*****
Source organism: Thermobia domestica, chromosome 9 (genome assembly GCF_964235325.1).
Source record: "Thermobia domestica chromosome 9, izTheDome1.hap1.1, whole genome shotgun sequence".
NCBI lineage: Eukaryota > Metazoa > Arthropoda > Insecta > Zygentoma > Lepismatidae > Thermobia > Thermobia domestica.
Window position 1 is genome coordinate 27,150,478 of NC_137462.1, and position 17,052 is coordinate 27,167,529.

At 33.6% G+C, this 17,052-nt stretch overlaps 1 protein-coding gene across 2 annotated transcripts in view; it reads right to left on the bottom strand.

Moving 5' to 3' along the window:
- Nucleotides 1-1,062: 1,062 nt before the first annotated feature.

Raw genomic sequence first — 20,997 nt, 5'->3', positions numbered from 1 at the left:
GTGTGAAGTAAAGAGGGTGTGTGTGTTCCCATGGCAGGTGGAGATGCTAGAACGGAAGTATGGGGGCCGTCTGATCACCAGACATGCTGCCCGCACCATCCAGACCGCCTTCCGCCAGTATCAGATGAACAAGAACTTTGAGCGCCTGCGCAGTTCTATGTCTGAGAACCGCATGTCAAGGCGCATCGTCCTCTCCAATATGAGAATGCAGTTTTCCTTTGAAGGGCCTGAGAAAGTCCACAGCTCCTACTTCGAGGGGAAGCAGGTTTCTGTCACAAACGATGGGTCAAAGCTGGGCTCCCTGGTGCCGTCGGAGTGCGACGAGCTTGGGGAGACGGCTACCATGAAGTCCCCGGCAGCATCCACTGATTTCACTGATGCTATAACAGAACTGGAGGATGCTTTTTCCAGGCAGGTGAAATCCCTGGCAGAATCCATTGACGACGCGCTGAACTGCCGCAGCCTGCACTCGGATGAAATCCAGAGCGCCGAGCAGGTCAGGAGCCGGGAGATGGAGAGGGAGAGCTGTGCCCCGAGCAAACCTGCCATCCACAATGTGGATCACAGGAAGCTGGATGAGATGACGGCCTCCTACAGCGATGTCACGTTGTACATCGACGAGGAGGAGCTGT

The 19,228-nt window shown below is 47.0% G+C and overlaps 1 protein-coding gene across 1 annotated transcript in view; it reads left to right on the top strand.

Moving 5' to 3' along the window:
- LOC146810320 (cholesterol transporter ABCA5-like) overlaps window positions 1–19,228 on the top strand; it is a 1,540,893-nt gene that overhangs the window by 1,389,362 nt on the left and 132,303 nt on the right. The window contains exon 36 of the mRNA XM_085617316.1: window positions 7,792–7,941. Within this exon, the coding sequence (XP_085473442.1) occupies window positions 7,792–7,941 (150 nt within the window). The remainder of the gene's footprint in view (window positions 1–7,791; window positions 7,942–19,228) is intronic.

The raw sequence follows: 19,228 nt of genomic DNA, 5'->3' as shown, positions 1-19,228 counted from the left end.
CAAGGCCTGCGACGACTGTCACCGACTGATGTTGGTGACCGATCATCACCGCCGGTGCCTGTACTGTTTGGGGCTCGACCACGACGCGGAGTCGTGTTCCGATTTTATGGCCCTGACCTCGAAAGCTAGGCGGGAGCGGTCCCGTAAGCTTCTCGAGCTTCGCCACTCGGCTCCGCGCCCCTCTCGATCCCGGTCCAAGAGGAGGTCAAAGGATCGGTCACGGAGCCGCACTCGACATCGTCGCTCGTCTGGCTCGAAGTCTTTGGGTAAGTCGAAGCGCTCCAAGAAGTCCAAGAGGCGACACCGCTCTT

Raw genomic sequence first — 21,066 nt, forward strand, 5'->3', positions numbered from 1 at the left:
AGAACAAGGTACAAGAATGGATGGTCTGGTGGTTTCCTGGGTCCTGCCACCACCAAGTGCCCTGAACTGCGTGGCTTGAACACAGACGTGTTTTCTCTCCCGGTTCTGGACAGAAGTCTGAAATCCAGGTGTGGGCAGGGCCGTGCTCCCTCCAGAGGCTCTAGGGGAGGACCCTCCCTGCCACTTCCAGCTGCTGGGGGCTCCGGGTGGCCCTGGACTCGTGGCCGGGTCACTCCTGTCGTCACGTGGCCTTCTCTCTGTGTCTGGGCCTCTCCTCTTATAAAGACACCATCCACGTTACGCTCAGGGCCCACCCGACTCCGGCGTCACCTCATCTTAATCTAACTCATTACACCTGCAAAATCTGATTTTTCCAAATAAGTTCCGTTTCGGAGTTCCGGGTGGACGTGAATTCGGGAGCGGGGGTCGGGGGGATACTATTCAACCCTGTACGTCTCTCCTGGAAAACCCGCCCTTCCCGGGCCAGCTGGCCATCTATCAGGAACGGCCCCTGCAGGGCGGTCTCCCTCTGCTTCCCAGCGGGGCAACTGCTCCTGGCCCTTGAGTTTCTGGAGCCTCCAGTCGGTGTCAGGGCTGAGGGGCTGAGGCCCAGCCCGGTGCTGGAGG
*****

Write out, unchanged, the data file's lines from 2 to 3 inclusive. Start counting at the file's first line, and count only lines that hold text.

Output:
Source record: "Thermobia domestica chromosome 9, izTheDome1.hap1.1, whole genome shotgun sequence".
NCBI lineage: Eukaryota > Metazoa > Arthropoda > Insecta > Zygentoma > Lepismatidae > Thermobia > Thermobia domestica.